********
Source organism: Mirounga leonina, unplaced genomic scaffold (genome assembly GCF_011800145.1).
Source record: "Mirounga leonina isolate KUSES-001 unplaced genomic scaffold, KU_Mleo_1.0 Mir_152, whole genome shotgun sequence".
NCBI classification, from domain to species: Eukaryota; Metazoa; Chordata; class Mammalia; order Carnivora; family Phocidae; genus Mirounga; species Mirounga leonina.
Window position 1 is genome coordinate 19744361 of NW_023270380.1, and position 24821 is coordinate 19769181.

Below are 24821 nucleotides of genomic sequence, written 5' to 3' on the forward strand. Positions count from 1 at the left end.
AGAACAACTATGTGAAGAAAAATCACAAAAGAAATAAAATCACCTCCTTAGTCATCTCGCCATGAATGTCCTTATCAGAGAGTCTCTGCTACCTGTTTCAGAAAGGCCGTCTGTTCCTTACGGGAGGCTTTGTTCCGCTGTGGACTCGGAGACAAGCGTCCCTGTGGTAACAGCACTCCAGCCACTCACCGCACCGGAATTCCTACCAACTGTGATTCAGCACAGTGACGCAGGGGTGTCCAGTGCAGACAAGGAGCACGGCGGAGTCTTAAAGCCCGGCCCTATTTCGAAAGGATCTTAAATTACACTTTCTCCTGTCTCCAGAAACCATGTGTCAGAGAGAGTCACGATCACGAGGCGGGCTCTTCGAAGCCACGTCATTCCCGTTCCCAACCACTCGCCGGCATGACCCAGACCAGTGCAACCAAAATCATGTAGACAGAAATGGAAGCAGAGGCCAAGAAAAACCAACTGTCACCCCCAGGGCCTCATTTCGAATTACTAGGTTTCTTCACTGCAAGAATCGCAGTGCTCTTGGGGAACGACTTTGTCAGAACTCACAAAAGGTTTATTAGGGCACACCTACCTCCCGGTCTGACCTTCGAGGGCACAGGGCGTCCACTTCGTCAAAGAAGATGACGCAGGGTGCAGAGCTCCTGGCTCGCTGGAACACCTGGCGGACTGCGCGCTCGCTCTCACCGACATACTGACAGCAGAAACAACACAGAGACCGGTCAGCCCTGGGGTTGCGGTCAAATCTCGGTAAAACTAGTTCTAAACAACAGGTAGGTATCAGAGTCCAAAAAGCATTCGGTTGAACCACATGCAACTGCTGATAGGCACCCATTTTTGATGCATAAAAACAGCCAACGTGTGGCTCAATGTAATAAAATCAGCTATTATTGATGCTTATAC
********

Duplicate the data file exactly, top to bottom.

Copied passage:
Source organism: Mirounga leonina, unplaced genomic scaffold (genome assembly GCF_011800145.1).
Source record: "Mirounga leonina isolate KUSES-001 unplaced genomic scaffold, KU_Mleo_1.0 Mir_152, whole genome shotgun sequence".
NCBI classification, from domain to species: Eukaryota; Metazoa; Chordata; class Mammalia; order Carnivora; family Phocidae; genus Mirounga; species Mirounga leonina.
Window position 1 is genome coordinate 19744361 of NW_023270380.1, and position 24821 is coordinate 19769181.

Below are 24821 nucleotides of genomic sequence, written 5' to 3' on the forward strand. Positions count from 1 at the left end.
AGAACAACTATGTGAAGAAAAATCACAAAAGAAATAAAATCACCTCCTTAGTCATCTCGCCATGAATGTCCTTATCAGAGAGTCTCTGCTACCTGTTTCAGAAAGGCCGTCTGTTCCTTACGGGAGGCTTTGTTCCGCTGTGGACTCGGAGACAAGCGTCCCTGTGGTAACAGCACTCCAGCCACTCACCGCACCGGAATTCCTACCAACTGTGATTCAGCACAGTGACGCAGGGGTGTCCAGTGCAGACAAGGAGCACGGCGGAGTCTTAAAGCCCGGCCCTATTTCGAAAGGATCTTAAATTACACTTTCTCCTGTCTCCAGAAACCATGTGTCAGAGAGAGTCACGATCACGAGGCGGGCTCTTCGAAGCCACGTCATTCCCGTTCCCAACCACTCGCCGGCATGACCCAGACCAGTGCAACCAAAATCATGTAGACAGAAATGGAAGCAGAGGCCAAGAAAAACCAACTGTCACCCCCAGGGCCTCATTTCGAATTACTAGGTTTCTTCACTGCAAGAATCGCAGTGCTCTTGGGGAACGACTTTGTCAGAACTCACAAAAGGTTTATTAGGGCACACCTACCTCCCGGTCTGACCTTCGAGGGCACAGGGCGTCCACTTCGTCAAAGAAGATGACGCAGGGTGCAGAGCTCCTGGCTCGCTGGAACACCTGGCGGACTGCGCGCTCGCTCTCACCGACATACTGACAGCAGAAACAACACAGAGACCGGTCAGCCCTGGGGTTGCGGTCAAATCTCGGTAAAACTAGTTCTAAACAACAGGTAGGTATCAGAGTCCAAAAAGCATTCGGTTGAACCACATGCAACTGCTGATAGGCACCCATTTTTGATGCATAAAAACAGCCAACGTGTGGCTCAATGTAATAAAATCAGCTATTATTGATGCTTATAC